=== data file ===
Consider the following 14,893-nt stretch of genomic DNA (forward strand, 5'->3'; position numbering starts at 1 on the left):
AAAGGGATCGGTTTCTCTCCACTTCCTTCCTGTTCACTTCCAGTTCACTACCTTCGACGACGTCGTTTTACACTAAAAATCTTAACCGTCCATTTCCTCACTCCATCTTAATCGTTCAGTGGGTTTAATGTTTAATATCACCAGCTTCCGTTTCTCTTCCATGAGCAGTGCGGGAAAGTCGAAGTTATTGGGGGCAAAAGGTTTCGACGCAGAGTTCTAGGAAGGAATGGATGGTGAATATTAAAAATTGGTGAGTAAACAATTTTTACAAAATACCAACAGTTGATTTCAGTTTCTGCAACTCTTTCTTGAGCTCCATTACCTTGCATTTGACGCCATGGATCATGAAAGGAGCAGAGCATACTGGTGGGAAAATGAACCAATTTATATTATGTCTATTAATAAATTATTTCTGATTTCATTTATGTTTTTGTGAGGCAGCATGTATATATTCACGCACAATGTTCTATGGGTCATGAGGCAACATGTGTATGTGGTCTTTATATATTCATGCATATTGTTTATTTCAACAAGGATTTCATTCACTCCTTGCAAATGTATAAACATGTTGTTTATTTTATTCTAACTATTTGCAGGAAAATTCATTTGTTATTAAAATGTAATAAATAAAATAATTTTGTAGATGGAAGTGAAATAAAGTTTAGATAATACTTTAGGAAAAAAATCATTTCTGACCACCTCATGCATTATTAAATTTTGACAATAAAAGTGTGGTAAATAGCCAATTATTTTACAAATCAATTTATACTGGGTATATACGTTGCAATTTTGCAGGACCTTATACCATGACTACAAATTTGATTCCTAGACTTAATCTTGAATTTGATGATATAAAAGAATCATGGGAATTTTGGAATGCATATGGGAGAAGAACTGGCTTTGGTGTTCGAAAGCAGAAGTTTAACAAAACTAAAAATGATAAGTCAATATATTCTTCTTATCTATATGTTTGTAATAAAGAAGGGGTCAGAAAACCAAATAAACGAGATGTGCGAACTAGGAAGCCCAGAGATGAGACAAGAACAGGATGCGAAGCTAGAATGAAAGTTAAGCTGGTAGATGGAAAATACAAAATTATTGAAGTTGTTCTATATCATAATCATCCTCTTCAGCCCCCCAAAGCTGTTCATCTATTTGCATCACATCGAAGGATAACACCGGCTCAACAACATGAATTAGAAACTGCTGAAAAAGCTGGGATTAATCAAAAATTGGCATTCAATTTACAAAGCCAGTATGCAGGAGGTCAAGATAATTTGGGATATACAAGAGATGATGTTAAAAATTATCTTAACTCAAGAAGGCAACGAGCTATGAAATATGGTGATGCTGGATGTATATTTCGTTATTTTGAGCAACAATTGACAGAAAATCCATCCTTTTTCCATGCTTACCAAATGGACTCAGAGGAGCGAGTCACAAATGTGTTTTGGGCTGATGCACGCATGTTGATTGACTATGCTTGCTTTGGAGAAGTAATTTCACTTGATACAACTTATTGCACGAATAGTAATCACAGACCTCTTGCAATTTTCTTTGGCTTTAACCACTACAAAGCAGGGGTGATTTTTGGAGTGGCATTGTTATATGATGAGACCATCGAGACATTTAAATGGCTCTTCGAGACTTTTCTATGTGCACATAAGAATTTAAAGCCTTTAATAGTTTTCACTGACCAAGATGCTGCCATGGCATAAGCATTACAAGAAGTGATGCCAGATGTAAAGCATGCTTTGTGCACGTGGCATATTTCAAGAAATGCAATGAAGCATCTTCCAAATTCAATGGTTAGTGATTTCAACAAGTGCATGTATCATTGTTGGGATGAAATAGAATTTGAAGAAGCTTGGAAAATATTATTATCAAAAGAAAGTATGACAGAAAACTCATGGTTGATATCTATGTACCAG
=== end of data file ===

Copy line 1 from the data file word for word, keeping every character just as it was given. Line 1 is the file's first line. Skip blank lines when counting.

Consider the following 14,893-nt stretch of genomic DNA (forward strand, 5'->3'; position numbering starts at 1 on the left):